When we were kids, we all drew the same house with a steeply pitched roof, a front door, and two windows in the front— maybe even a chimney and a tree in the yard. 🏡 <– much like this.

While that cookie-cutter version of a home is stuck in our minds, it’s definitely not the case of actual homes today. More specifically, a steeply pitched roof with two sides is not the go-to choice for the majority of modern homes. In fact, there are over a dozen different roof types and even more styles, materials, and colors than ever before.

Whether you are doing a new home build or just want to understand more about your home’s roof, we’re going to go through the most common roof types and styles, plus their pros and cons. This can help you understand your home and how it functions— giving you a leg up on other homeowners who assume every roof is the same.

The 12 Most Common Roof Types + Their Pros and Cons

These dozen roof types all have plenty of benefits, but also a fair share of downfalls, which can make or break it for many homeowners. Certain roof types just aren’t ideal for different styles of homes, which we’ll get into as well. But knowing what types of roof there are can help you determine which your current home has, or what you may want in the future.

1) Gable Roof

When you think of a generic house, a gable roof is probably the first one you imagine without even knowing it. Gable roofs are the most popular roof type for homes— making up about 40% of all roofs in America.

Gable roofs are defined by two sloped sides that come together at a ridge in the middle, creating a triangular shape. Many people think this is the most aesthetically pleasing roof type, but it also has plenty of functional benefits too.

✅ Gable Roof Pros

  • Great at shedding water and snow, making it ideal for homes in colder climates.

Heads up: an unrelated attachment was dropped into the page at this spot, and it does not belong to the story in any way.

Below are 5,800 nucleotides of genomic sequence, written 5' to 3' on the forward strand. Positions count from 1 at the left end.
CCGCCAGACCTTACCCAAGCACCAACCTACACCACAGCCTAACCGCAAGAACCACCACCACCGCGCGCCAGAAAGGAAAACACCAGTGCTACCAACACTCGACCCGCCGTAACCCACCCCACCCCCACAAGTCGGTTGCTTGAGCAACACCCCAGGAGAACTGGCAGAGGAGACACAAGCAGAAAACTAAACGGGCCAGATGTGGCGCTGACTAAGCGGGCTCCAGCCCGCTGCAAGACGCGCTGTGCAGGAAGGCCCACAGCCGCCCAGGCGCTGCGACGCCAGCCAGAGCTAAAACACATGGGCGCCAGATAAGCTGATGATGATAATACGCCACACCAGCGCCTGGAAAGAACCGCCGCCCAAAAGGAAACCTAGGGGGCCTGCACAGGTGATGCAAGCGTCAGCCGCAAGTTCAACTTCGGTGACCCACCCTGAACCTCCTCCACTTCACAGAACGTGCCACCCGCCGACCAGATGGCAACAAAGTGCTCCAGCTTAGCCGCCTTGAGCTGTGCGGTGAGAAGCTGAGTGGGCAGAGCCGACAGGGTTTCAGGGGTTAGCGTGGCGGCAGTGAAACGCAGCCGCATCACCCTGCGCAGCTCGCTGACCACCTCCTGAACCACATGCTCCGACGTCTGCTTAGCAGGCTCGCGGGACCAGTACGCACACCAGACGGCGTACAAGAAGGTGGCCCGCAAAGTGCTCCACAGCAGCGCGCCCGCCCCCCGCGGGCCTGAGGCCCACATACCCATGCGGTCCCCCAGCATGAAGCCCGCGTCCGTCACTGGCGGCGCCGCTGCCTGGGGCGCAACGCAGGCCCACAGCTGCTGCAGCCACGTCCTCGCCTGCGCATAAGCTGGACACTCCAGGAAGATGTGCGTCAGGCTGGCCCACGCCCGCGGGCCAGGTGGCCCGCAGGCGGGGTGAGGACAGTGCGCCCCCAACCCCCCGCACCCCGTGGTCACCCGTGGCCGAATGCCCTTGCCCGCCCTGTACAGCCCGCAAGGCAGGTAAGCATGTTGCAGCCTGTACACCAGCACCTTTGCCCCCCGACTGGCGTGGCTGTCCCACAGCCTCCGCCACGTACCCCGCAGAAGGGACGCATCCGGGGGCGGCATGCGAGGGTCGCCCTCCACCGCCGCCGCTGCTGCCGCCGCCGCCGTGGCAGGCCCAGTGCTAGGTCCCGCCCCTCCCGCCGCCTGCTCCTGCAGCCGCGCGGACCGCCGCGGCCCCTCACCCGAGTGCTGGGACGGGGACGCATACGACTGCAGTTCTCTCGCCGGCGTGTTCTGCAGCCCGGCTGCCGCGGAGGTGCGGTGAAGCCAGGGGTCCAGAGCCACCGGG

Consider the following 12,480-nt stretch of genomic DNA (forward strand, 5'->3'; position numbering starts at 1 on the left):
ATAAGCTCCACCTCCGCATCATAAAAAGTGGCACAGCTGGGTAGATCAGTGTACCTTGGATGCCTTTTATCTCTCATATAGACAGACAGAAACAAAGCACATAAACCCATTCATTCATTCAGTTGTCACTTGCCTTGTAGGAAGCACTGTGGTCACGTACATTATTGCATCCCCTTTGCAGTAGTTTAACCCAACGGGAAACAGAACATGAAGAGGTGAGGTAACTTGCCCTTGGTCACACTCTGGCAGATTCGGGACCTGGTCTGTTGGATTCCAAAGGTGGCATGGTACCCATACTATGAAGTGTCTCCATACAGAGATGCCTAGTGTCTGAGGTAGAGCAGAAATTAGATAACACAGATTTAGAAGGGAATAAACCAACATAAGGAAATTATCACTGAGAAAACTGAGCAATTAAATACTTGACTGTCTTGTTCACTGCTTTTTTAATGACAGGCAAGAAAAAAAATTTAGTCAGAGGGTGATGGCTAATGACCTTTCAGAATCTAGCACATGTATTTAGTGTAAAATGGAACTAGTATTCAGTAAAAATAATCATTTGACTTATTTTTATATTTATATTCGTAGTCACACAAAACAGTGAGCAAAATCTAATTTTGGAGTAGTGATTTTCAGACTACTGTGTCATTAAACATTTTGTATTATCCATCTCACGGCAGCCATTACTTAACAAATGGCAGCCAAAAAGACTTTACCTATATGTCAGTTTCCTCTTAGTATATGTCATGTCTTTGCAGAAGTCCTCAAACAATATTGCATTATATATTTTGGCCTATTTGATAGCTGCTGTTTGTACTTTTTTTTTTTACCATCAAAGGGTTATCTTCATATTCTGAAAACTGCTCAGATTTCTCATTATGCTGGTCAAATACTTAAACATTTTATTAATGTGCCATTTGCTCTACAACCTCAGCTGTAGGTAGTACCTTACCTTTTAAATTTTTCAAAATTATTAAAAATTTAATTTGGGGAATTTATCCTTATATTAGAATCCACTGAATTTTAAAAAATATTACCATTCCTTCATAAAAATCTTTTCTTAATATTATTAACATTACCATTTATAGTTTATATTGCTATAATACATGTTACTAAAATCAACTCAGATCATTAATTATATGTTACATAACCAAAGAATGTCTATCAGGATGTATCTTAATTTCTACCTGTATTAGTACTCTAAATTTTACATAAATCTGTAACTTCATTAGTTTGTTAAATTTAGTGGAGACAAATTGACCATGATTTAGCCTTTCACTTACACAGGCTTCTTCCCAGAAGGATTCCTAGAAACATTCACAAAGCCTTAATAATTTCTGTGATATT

• Easily altered with skylights or windows
  • One of the most affordable types of roofs
  • Allow more attic space and better ventilation
  • Work with most home styles

❌ Gable Roof Cons

  • Can uplift easily in high winds or hurricanes
  • High pitches can make installation difficult

2) Dutch Gable

A Dutch gable is a cross between a gable and a hip roof. A gable roof, which encircles the top of a hip roof, adds more room and beauty to the design. Dutch gable roofs might be frequently used on cottage-style homes since they have a classic old-school style to them.

✅ Dutch Gable Pros

  • Allow more natural sunlight in
  • Can be used as a larger attic space or additional living space
  • Works with most roofing materials

❌ Dutch Gable Cons

  • Requires more materials
  • Has more joints that can leak if not properly sealed
  • Lower pitched gablets can collect snow and ice
  • Requires more maintenance

3) Clipped Gable

A clipped gable roof is a variation of the standard gable roof. It’s created by truncating or “clipping” the ends of the roof, creating an angled edge on each end. This gives the roof a bit more style and unique appeal.

✅ Clipped Gable Pros

  • Extra space in the attic
  • Can be used with a variety of home styles
  • Reduces the strong force of wind at the roof’s peak
  • Unique architectural design
  • Showcases roofing materials

❌ Clipped Gable Cons

  • The “clipped” ends have small joints at risk of leaks
  • Complicates shingle installation

4) Butterfly

A butterfly roof is definitely something you might see on a mid-century modern home or other uniquely designed architectural home. A butterfly roof is also like if you flipped a gable roof upside down as its valley goes down in the middle, rather than meeting up at a peak. They are usually low sloped but give a very unique dimension to the home.

✅ Butterfly Pros

  • Ideal for gardeners with it’s convenient rain water collection
  • Can withstand very high winds
  • Allows for more natural light with higher walls on the outsides of the home

❌ Butterfly Cons

  • Expensive to install and maintain
  • Very susceptible to snow and ice issues (more ideal for warmer climates)

5) Dormer

A dormer roof is more of a roof accent in that it goes over a dormer window within a gable roof or other high pitch style. Dormers are a great way to let in more natural light and improve the ventilation in your home. They also give your home some extra curb appeal.

✅ Dormer Pros

  • Allows for more natural light and improved ventilation
  • Gives your home some extra curb appeal
  • Creates unique little nooks in the upper floor of your home
  • Increases functionality and space in your attic

❌ Dormer Cons

  • Creates more joints that require flashing and sealant